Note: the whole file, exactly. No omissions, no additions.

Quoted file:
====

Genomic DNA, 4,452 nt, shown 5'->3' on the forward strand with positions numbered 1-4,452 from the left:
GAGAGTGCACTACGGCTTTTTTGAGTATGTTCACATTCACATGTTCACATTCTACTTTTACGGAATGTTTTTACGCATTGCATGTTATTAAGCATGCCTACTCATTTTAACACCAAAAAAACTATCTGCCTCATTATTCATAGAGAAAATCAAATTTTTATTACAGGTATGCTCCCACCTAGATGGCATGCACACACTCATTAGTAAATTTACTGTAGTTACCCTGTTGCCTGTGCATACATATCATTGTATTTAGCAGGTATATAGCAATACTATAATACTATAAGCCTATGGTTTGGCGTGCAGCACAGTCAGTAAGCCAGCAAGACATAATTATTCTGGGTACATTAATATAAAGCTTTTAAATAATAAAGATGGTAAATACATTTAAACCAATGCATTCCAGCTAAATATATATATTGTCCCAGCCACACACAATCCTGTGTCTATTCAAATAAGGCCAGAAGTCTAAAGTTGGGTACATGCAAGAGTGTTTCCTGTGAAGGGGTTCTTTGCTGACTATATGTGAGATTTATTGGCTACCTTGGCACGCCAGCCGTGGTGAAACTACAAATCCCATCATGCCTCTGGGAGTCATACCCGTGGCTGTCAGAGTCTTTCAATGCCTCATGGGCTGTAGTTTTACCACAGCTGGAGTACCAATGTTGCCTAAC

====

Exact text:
Genomic DNA, 4,452 nt, shown 5'->3' on the forward strand with positions numbered 1-4,452 from the left:
GAGAGTGCACTACGGCTTTTTTGAGTATGTTCACATTCACATGTTCACATTCTACTTTTACGGAATGTTTTTACGCATTGCATGTTATTAAGCATGCCTACTCATTTTAACACCAAAAAAACTATCTGCCTCATTATTCATAGAGAAAATCAAATTTTTATTACAGGTATGCTCCCACCTAGATGGCATGCACACACTCATTAGTAAATTTACTGTAGTTACCCTGTTGCCTGTGCATACATATCATTGTATTTAGCAGGTATATAGCAATACTATAATACTATAAGCCTATGGTTTGGCGTGCAGCACAGTCAGTAAGCCAGCAAGACATAATTATTCTGGGTACATTAATATAAAGCTTTTAAATAATAAAGATGGTAAATACATTTAAACCAATGCATTCCAGCTAAATATATATATTGTCCCAGCCACACACAATCCTGTGTCTATTCAAATAAGGCCAGAAGTCTAAAGTTGGGTACATGCAAGAGTGTTTCCTGTGAAGGGGTTCTTTGCTGACTATATGTGAGATTTATTGGCTACCTTGGCACGCCAGCCGTGGTGAAACTACAAATCCCATCATGCCTCTGGGAGTCATACCCGTGGCTGTCAGAGTCTTTCAATGCCTCATGGGCTGTAGTTTTACCACAGCTGGAGTACCAATGTTGCCTAAC